LF
LF
24 EA
Demolish100HPMotorandelectrical
Aerationbasinconduitonbasinsand
cablefMCCs
24 EA
2
QUANTITY
MECHANICALAERATOR
RemoveMechAerator
CRANE RENTAL - 40 TON CAPACITY
DEMOLITION
DESCRIPTION
4.1 - COST ESTIMATE - DEMOLITION
MO
UNIT
Material
$1.62
$1.96
$0.65
$0.69
$0.12
$218.00
$500.00
Labor
Equip
ECMNo.1
ECMNo.2
ECMNo.3
$1.13
$1.37
$0.45
$0.48
$0.08
$152.38
$349.50
$10,000.00
Total Unit Cost
Sum
$41,132
$41,132
$41,132
$336
$1,929
$1,817
$2,740
$2,265
$3,657
$8,388
$20,000
TOTAL
ECI No.
1
1
1
1
1
1
1 Labor Index
0.699
1
0.964
WPBCity
Mat Index
WPBCity
216
Budget $
$56,000
$102,000
$75,000
$115,000
$93,000
$120,000
$134,000
$120,000
$160,000
$86,000
$90,000
$93,000
$124,000
$128,000
$176,000
HP
200
250
300
300
300
350
400
400
500
500
500
Source
Source
EPA
EPA
EPA
EPA
Rohrbacher, et. al
EPA
Rohrbacher, et. al
EPA
EPA
Rohrbacher, et. al
Rohrbacher, et. al
Rohrbacher, et. al
Rohrbacher, et. al
Rohrbacher, et. al
Rohrbacher, et. al
$98,000 H&S
$90,000 H&S
$153,000 H&S
$72,000 H&S
$104,000 H&S
$110,000 H&S
$135,000 H&S
$88,000 H&S
$245,000 H&S
$170,000 H&S
$190,000 H&S
Budget $
MULTI_STAGECENTRIFUGALCOSTS
HP
50
50
75
100
100
150
150
200
200
200
200
200
200
200
200
BlowerCostData
UNIT
$202,000
$112,000
$110,000
$110,000
$98,000
$90,000
Average
$122,000
$127,000
$104,000
$75,000
$79,000
Average
6 EA
2 EA
COMPARABLEMULTISTAGECENTRIFUGALCOST
(6)300HPBlowers
(2)200HPBlowers
QUANTITY
6 EA
2 EA
DESCRIPTION
BLOWERS
(6)300HPBowers
(2)200HPBlower
DIVISION NO
4.2 - COST ESTIMATE - BLOWERS
HP
250
250
250
250
250
300
300
300
300
300
300
300
300
400
400
400
500
$110,000
$98,000
$159,000
$122,000
Material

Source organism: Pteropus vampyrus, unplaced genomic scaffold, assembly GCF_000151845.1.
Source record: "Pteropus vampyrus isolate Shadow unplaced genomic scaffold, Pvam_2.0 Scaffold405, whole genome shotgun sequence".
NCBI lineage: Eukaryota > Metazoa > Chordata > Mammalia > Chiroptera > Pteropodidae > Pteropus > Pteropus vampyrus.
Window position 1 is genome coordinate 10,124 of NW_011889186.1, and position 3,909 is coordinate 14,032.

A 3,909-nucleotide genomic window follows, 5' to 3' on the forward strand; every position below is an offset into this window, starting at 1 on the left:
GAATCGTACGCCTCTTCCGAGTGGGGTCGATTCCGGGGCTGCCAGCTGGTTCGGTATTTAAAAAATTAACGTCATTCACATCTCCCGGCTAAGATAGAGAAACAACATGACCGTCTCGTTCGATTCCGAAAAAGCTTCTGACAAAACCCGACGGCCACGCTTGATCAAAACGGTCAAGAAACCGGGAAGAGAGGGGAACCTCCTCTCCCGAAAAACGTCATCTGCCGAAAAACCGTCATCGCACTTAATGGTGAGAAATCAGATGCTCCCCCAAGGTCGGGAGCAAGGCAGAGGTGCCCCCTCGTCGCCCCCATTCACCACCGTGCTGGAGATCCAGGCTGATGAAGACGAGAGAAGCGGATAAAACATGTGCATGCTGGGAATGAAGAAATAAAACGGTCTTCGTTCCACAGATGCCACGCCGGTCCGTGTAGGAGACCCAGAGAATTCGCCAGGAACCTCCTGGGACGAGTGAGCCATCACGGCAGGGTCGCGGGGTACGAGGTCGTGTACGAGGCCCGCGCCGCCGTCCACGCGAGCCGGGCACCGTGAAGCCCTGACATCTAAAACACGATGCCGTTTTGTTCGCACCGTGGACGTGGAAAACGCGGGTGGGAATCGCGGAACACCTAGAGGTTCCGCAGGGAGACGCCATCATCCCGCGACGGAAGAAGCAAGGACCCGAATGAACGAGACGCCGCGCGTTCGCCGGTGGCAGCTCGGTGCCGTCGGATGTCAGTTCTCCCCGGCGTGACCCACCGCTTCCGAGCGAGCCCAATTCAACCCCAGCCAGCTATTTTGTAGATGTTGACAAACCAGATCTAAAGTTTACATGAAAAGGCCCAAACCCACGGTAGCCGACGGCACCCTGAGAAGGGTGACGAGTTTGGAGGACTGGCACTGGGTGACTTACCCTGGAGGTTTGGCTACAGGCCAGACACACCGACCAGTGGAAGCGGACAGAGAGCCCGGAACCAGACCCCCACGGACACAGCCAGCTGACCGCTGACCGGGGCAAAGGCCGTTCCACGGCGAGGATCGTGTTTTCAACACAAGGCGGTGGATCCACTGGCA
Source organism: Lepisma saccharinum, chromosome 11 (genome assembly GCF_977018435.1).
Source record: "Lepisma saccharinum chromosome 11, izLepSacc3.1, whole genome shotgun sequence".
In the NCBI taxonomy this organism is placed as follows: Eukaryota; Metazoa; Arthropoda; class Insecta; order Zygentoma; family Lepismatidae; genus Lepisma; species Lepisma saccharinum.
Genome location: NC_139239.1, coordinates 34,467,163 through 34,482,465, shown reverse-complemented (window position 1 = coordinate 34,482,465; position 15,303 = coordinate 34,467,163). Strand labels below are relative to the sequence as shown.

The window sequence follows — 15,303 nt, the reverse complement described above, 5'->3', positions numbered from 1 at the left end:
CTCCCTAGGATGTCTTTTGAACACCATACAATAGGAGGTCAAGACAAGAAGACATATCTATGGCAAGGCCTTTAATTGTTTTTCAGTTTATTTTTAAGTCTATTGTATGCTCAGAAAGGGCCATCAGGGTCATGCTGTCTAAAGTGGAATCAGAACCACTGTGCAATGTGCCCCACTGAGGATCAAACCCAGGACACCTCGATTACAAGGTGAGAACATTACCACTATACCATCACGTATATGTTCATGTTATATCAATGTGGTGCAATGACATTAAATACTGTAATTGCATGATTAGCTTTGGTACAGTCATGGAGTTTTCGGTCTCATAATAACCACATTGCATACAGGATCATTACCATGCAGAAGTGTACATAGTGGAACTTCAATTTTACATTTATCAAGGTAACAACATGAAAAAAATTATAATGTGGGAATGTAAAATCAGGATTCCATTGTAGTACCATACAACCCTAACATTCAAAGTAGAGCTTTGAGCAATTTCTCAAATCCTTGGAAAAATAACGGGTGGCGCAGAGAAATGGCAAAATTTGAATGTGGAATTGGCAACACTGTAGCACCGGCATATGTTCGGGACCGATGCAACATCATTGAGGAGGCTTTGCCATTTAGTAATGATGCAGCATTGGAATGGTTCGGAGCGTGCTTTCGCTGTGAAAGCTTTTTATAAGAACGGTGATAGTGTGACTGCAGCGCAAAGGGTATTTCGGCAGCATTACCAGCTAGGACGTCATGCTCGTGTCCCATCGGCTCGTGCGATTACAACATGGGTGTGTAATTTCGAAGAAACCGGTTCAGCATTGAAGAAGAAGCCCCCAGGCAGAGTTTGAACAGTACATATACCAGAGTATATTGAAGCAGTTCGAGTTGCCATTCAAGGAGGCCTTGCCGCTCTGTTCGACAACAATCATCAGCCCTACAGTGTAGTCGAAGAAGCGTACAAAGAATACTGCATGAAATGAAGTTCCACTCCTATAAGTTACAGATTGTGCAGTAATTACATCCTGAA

Labor
Budget $
$180,000
$151,000
$165,000
$168,000
$188,000
$175,000
$142,000
$119,000
$119,000
$143,000
$156,000
$208,000
$209,000
$275,000
$132,000
$198,000
$325,000
$27,500
$24,500
$39,750
$30,500
Source
EPA
Rohrbache
Rohrbache
Rohrbache
Rohrbache
EPA
EPA
Rohrbache
Rohrbache
Rohrbache
Rohrbache
Rohrbache
Rohrbache
EPA
Rohrbache
Rohrbache
EPA
Equip
Total
TOTAL
$245,000
$825,000
$1,497,500
$325,000
$202,000
$159,000
$170,000
Average
$1,070,000
Sum
ECMNo.1 $1,070,000
ECMNo.2 $1,497,500
ECMNo.3 $1,497,500
Total
$137,500
$122,500
Total
$198,750 $1,192,500
$152,500
$305,000
ECI No.
1
1
2
2
217
DIVISION NO
DIFFUSERS
Equipment
DESCRIPTION
1 LS
QUANTITY
4.3 - COST ESTIMATE - DIFFUSERS
UNIT
600000
Material
1.35
Factor
810000
ECMNo.1
ECMNo.2
ECMNo.3
Total Unit
810000 Aquariusquote
$810,000
$810,000
$810,000
Total
218
099113.601600
099123.722880
312316.166070
312323.131900
312323.132200
081163.23
083323.100100
233723.101100
092423.401000
034133.602200
033053.400820
033053.403940
033052.404050
042210.280300
033053.403570
033053.403550
072610.100700
DIVISION NO
PaintStucco,rough,oilbase,paint2coats,spray
PaintCMUInterior,paint2coats,spray
BLOWERBUILDINGCONSTRUCT
PrecastTees,DoubleTees,RoofMembers,Std.
Weight,12"x8'wide,30'span
16"x16",Avg.Reinforcing
Footings,strip,24"x12",reinforced